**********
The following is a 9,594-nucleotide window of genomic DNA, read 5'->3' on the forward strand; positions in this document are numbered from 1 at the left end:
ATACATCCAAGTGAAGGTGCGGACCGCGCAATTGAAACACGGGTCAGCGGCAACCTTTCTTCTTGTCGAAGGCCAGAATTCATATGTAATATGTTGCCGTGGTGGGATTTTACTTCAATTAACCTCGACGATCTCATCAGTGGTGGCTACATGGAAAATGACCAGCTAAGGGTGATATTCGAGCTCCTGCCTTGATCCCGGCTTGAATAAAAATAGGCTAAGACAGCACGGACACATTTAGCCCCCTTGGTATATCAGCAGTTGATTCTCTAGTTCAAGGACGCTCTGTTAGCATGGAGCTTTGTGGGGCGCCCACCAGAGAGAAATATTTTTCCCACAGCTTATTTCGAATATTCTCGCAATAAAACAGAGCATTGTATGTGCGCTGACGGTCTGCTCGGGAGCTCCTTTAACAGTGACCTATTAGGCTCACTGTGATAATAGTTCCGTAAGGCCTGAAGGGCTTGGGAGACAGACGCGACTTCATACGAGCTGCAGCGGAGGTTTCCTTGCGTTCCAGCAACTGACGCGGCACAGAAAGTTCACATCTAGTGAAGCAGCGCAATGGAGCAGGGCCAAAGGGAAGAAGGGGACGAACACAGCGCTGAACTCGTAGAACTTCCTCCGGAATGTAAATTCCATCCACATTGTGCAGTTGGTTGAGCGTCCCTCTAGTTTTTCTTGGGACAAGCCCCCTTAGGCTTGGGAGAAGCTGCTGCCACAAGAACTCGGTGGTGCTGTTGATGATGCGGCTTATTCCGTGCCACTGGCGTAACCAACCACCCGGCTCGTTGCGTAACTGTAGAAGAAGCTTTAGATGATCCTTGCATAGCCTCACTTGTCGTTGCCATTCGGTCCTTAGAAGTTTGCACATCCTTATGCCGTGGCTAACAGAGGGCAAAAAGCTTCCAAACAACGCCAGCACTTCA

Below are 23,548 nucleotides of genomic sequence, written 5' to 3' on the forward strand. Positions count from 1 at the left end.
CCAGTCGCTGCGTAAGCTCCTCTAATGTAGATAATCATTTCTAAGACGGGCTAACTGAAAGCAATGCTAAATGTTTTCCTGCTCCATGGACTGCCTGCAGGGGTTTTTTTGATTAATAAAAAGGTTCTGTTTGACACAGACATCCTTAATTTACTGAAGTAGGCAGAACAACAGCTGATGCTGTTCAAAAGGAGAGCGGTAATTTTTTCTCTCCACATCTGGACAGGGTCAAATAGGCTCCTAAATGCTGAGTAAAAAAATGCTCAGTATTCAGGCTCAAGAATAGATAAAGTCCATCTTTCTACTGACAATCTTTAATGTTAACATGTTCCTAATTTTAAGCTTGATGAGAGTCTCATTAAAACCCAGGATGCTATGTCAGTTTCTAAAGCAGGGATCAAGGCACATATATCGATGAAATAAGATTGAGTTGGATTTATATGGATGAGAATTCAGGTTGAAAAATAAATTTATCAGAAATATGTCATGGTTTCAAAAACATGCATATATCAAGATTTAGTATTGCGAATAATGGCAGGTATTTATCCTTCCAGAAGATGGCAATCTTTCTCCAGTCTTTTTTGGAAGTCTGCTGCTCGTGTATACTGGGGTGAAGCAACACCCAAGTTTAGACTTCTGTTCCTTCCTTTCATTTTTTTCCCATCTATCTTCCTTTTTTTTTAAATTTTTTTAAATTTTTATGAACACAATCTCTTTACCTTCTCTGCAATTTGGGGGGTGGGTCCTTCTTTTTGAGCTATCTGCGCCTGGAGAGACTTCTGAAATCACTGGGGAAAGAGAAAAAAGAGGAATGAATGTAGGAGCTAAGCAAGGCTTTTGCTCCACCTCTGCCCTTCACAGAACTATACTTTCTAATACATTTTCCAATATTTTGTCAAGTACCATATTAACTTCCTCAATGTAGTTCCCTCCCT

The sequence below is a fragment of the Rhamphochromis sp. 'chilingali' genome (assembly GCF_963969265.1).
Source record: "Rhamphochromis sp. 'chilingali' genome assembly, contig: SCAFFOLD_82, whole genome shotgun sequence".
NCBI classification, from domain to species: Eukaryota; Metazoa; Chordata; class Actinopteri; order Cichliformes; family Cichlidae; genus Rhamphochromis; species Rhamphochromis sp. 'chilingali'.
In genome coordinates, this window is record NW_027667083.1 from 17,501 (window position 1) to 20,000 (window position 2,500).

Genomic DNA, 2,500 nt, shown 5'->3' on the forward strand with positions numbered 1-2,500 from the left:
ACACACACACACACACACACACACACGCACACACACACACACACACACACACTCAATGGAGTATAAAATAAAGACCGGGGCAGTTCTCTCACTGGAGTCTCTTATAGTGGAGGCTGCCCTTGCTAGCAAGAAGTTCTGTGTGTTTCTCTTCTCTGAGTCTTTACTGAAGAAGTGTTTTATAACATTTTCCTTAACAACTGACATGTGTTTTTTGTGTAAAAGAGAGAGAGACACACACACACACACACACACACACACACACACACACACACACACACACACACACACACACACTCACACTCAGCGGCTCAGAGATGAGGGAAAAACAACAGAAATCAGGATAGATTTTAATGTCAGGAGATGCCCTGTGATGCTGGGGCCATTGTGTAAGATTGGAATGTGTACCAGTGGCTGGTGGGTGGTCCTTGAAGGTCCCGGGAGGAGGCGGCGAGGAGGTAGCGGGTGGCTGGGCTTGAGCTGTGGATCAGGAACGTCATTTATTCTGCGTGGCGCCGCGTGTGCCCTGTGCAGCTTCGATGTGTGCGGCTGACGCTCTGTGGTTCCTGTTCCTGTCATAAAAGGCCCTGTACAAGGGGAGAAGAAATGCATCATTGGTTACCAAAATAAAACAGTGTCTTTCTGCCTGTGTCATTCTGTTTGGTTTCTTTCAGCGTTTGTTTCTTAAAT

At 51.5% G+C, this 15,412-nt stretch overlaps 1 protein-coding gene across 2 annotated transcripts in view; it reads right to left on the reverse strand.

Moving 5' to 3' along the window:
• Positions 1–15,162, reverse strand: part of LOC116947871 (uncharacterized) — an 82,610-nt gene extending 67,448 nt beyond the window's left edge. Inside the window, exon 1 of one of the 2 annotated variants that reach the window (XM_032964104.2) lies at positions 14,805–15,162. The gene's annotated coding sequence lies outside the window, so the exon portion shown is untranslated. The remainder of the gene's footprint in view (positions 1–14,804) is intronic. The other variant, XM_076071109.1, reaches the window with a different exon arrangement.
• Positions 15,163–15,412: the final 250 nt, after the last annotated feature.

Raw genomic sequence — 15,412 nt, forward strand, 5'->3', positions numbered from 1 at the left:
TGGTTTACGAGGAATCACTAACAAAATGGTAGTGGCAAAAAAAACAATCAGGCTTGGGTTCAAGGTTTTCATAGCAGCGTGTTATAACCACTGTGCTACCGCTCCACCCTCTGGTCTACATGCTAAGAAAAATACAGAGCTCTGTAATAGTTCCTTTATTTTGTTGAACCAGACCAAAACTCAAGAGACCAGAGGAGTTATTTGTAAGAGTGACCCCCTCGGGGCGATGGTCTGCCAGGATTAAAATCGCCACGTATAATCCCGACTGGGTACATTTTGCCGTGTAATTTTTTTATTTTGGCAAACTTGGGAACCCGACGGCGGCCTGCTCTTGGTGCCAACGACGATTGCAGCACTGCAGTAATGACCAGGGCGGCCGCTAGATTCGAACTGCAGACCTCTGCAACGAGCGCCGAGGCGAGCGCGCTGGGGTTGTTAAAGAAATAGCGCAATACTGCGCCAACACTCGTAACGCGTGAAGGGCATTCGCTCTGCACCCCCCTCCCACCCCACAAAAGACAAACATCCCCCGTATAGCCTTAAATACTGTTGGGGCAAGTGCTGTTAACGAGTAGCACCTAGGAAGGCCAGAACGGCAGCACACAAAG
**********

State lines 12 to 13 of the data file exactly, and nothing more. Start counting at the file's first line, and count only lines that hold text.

Moving 5' to 3' along the window:
• Positions 1–15,162, reverse strand: part of LOC116947871 (uncharacterized) — an 82,610-nt gene extending 67,448 nt beyond the window's left edge. Inside the window, exon 1 of one of the 2 annotated variants that reach the window (XM_032964104.2) lies at positions 14,805–15,162. The gene's annotated coding sequence lies outside the window, so the exon portion shown is untranslated. The remainder of the gene's footprint in view (positions 1–14,804) is intronic. The other variant, XM_076071109.1, reaches the window with a different exon arrangement.